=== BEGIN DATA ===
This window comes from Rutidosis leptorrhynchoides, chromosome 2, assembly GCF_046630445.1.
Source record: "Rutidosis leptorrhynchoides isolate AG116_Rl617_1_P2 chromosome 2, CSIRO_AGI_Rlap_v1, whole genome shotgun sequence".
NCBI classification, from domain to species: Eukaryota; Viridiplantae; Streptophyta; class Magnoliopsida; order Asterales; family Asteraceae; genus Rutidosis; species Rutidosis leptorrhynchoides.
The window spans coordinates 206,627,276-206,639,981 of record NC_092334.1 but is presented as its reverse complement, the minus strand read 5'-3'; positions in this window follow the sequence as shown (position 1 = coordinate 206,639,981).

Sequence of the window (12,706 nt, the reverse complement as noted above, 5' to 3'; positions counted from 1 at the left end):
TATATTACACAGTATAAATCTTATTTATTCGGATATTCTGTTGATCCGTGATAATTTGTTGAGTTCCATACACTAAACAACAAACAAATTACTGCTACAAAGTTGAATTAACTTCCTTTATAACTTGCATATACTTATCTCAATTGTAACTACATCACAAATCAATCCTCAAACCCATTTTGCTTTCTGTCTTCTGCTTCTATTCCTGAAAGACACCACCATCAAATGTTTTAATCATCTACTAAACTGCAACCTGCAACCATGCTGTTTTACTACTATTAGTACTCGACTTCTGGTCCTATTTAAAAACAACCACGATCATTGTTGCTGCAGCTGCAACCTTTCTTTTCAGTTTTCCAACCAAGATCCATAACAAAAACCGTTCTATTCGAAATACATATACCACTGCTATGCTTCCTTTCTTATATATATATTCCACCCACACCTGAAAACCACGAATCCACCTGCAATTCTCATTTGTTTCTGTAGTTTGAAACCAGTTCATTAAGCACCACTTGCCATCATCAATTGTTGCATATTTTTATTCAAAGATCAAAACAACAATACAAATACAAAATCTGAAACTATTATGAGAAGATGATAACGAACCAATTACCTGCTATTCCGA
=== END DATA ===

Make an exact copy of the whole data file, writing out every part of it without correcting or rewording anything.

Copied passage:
This window comes from Rutidosis leptorrhynchoides, chromosome 2, assembly GCF_046630445.1.
Source record: "Rutidosis leptorrhynchoides isolate AG116_Rl617_1_P2 chromosome 2, CSIRO_AGI_Rlap_v1, whole genome shotgun sequence".
NCBI classification, from domain to species: Eukaryota; Viridiplantae; Streptophyta; class Magnoliopsida; order Asterales; family Asteraceae; genus Rutidosis; species Rutidosis leptorrhynchoides.
The window spans coordinates 206,627,276-206,639,981 of record NC_092334.1 but is presented as its reverse complement, the minus strand read 5'-3'; positions in this window follow the sequence as shown (position 1 = coordinate 206,639,981).

Sequence of the window (12,706 nt, the reverse complement as noted above, 5' to 3'; positions counted from 1 at the left end):
TATATTACACAGTATAAATCTTATTTATTCGGATATTCTGTTGATCCGTGATAATTTGTTGAGTTCCATACACTAAACAACAAACAAATTACTGCTACAAAGTTGAATTAACTTCCTTTATAACTTGCATATACTTATCTCAATTGTAACTACATCACAAATCAATCCTCAAACCCATTTTGCTTTCTGTCTTCTGCTTCTATTCCTGAAAGACACCACCATCAAATGTTTTAATCATCTACTAAACTGCAACCTGCAACCATGCTGTTTTACTACTATTAGTACTCGACTTCTGGTCCTATTTAAAAACAACCACGATCATTGTTGCTGCAGCTGCAACCTTTCTTTTCAGTTTTCCAACCAAGATCCATAACAAAAACCGTTCTATTCGAAATACATATACCACTGCTATGCTTCCTTTCTTATATATATATTCCACCCACACCTGAAAACCACGAATCCACCTGCAATTCTCATTTGTTTCTGTAGTTTGAAACCAGTTCATTAAGCACCACTTGCCATCATCAATTGTTGCATATTTTTATTCAAAGATCAAAACAACAATACAAATACAAAATCTGAAACTATTATGAGAAGATGATAACGAACCAATTACCTGCTATTCCGA